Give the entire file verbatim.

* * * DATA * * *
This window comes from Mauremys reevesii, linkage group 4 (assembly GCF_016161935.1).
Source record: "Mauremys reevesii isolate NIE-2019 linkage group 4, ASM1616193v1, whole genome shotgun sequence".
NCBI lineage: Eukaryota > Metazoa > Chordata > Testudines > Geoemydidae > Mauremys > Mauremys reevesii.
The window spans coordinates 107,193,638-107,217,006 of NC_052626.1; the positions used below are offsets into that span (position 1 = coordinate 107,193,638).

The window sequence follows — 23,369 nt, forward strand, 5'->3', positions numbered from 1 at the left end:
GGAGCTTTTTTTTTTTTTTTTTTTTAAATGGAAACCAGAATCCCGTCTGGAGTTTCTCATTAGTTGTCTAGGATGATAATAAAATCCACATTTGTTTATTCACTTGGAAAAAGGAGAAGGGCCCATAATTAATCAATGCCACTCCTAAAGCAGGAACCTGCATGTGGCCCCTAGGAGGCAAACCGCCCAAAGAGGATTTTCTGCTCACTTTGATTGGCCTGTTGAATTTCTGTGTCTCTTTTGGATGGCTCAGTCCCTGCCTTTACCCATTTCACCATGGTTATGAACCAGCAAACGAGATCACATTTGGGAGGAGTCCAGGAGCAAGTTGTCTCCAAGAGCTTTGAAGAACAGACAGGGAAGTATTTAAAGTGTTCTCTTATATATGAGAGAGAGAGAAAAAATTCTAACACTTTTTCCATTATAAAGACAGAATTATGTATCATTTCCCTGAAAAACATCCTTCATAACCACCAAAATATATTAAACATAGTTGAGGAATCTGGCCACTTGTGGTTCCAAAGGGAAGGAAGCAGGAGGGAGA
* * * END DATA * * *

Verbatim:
This window comes from Mauremys reevesii, linkage group 4 (assembly GCF_016161935.1).
Source record: "Mauremys reevesii isolate NIE-2019 linkage group 4, ASM1616193v1, whole genome shotgun sequence".
NCBI lineage: Eukaryota > Metazoa > Chordata > Testudines > Geoemydidae > Mauremys > Mauremys reevesii.
The window spans coordinates 107,193,638-107,217,006 of NC_052626.1; the positions used below are offsets into that span (position 1 = coordinate 107,193,638).

The window sequence follows — 23,369 nt, forward strand, 5'->3', positions numbered from 1 at the left end:
GGAGCTTTTTTTTTTTTTTTTTTTTAAATGGAAACCAGAATCCCGTCTGGAGTTTCTCATTAGTTGTCTAGGATGATAATAAAATCCACATTTGTTTATTCACTTGGAAAAAGGAGAAGGGCCCATAATTAATCAATGCCACTCCTAAAGCAGGAACCTGCATGTGGCCCCTAGGAGGCAAACCGCCCAAAGAGGATTTTCTGCTCACTTTGATTGGCCTGTTGAATTTCTGTGTCTCTTTTGGATGGCTCAGTCCCTGCCTTTACCCATTTCACCATGGTTATGAACCAGCAAACGAGATCACATTTGGGAGGAGTCCAGGAGCAAGTTGTCTCCAAGAGCTTTGAAGAACAGACAGGGAAGTATTTAAAGTGTTCTCTTATATATGAGAGAGAGAGAAAAAATTCTAACACTTTTTCCATTATAAAGACAGAATTATGTATCATTTCCCTGAAAAACATCCTTCATAACCACCAAAATATATTAAACATAGTTGAGGAATCTGGCCACTTGTGGTTCCAAAGGGAAGGAAGCAGGAGGGAGA